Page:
As soon as Martin learned that an imperial decree had authorized St. Hilary to return to Gaul, he hastened to the side of his chosen master at Poitiers in 361. After having obtained permission from him to embrace the life of a hermit, which he had adopted in Gallinaria, he settled in a deserted region now called Ligugé. His example soon drew a great number of monks who settled near him. Such was the beginning of the celebrated Benedictine Abbey of Ligugé. Martin remained about ten years in this solitude and often left it to preach the Gospel in the central and western parts of Gaul where the rural inhabitants were still plunged in the darkness of idolatry and given up to all sorts of gross superstitions. The memory of these apostolic journeys survives to our day in the numerous local legends where Martin is the hero and which roughly indicate the routes that he followed.
 
When St. Lidorius, second Bishop of Tours, died in 371 or 372, the clergy of that city desired to replace him by the famous hermit of Ligugé. But, as Martin remained deaf to the prayers of the deputies who brought him this message, it was necessary to resort to a ruse to overcome his resistance. A rich citizen of Tours by the name of Rusticius went and begged him to come to attend to his wife who was in the throes of death. Without suspicion, Martin followed him in all haste, but hardly had he entered the city when, in spite of the opposition of a few ecclesiastical dignitaries, popular acclamation constrained him to become Bishop of Tours.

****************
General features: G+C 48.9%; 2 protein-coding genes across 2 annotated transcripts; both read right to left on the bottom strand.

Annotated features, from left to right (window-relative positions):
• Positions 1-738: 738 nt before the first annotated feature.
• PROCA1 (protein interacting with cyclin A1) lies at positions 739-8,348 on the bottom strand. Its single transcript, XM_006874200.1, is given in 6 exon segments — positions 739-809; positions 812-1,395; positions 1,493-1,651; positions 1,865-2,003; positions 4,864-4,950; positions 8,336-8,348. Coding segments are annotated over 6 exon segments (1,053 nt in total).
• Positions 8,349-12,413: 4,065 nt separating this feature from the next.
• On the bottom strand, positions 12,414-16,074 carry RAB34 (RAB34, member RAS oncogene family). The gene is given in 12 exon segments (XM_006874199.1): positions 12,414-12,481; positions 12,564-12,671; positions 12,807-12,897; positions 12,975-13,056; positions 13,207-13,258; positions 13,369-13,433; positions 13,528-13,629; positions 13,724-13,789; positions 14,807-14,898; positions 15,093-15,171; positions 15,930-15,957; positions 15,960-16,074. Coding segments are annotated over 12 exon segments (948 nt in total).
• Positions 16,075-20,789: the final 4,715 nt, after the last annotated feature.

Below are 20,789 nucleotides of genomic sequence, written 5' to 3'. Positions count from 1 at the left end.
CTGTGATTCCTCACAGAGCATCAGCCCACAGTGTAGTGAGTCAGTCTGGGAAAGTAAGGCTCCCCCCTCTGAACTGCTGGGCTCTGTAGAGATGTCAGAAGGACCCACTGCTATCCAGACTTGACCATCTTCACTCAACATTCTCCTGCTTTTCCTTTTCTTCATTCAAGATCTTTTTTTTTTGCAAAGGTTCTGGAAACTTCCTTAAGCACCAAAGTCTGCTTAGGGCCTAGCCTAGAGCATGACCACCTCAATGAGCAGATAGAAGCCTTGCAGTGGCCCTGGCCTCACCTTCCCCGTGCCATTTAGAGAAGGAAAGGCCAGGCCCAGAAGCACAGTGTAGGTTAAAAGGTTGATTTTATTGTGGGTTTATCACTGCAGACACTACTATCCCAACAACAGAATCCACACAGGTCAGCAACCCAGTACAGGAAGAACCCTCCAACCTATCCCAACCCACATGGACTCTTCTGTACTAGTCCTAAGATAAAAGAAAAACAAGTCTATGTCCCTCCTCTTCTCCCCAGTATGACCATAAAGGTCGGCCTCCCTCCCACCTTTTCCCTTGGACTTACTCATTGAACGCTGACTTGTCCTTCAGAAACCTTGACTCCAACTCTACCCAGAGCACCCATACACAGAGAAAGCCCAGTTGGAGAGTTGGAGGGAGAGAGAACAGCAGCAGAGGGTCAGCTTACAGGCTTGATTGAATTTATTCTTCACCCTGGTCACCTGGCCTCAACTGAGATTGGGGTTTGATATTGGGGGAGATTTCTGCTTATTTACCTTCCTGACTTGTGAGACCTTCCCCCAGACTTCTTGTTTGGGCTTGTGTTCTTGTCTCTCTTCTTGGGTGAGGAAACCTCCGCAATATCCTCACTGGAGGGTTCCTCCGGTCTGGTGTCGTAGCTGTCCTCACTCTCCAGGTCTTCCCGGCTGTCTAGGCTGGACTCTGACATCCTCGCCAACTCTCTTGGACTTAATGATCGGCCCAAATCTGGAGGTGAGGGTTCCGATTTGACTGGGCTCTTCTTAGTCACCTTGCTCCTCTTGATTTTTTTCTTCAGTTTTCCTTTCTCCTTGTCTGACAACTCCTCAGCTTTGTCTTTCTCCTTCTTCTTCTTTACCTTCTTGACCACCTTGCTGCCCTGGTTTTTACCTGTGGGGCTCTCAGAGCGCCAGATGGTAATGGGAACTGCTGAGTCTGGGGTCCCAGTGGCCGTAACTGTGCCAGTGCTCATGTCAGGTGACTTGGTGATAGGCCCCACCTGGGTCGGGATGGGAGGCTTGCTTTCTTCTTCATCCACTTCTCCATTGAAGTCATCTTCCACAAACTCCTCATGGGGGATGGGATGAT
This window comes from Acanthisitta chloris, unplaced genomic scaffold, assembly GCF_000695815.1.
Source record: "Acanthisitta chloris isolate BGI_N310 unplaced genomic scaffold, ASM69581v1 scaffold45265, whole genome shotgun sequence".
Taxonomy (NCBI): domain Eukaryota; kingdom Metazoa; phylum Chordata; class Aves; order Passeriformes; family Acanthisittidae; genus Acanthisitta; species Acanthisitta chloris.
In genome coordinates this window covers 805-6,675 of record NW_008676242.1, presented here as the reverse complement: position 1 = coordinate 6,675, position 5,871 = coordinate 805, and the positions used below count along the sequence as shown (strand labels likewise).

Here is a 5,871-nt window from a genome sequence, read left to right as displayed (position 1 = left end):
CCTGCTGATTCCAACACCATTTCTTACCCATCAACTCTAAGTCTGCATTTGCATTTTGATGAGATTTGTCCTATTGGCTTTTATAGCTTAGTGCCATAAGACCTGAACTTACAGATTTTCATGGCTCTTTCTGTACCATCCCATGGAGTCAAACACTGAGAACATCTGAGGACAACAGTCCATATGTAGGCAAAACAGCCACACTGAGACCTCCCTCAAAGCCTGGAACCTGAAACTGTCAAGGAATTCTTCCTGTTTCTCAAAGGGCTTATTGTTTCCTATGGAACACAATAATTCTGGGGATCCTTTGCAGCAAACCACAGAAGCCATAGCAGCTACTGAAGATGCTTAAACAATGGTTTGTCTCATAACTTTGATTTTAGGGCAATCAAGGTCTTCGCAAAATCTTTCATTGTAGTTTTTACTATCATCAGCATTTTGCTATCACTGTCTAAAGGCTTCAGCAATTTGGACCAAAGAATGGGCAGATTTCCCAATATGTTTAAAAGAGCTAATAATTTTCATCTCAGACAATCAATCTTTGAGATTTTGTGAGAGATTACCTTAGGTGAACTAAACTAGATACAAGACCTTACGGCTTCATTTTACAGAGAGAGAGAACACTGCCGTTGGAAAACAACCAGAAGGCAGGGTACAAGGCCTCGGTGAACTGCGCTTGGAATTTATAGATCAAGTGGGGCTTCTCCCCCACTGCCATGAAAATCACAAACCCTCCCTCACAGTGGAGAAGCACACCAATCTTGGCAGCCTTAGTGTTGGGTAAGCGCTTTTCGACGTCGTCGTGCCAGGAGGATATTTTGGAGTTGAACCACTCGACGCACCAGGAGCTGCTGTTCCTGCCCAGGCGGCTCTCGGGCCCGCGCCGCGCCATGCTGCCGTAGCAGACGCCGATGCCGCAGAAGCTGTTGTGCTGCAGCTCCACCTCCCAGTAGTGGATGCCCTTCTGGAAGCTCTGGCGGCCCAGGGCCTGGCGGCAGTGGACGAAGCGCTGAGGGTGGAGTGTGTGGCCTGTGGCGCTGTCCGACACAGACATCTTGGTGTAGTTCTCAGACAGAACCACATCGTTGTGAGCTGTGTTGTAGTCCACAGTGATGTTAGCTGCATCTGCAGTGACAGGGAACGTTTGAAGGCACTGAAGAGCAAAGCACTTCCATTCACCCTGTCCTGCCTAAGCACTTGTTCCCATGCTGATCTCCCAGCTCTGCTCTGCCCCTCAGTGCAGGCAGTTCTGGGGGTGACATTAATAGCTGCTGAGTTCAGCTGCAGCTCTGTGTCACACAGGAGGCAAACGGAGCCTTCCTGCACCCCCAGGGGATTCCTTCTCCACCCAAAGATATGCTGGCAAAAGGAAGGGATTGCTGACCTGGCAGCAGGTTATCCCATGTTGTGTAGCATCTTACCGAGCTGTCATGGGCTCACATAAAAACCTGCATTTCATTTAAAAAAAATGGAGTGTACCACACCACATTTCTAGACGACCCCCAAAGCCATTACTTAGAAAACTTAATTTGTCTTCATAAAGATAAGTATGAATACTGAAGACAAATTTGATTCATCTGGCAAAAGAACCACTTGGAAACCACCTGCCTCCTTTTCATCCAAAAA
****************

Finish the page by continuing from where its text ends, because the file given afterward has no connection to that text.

Consecrated on July 4, Martin fulfilled the duties to his office with all the energy and dedication that he had demonstrated in the past. He did not however change his way of life. He fled from the distractions of the large city and settled himself in a small cell a short distance from Tours, beyond the Loire. Other hermits soon joined him there and thus was gradually formed a new monastery that surpassed the Ligugé and came to be known as the Majus Monasterium, the “great monastery” or Marmoutier.
 
Thus, by an untiring zeal and great simplicity Martin administered to his pastoral duties and so succeeded in sowing Christianity throughout the region of Touraine. Nor was it a rare occurrence for him to leave his diocese when he thought that his appearance in some distant locality might produce some good. He even went several times to Trier, where the emperors had established their residence in order to plead the interests of the Church or to ask pardon for some condemned person.
 
His role in the matter of the Priscillianists and Ithacians was especially remarkable. Martin hurried to Trier, not to defend the Gnostic and Manichaean doctrines of Priscillian, but to remove him from the secular jurisdiction of the emperor. The Council of Saragossa had justly condemned the Spanish heresiarch Priscillian and his partisans and angry charges were brought before Emperor Maximus by some orthodox bishops of Spain, led by Bishop Ithacius.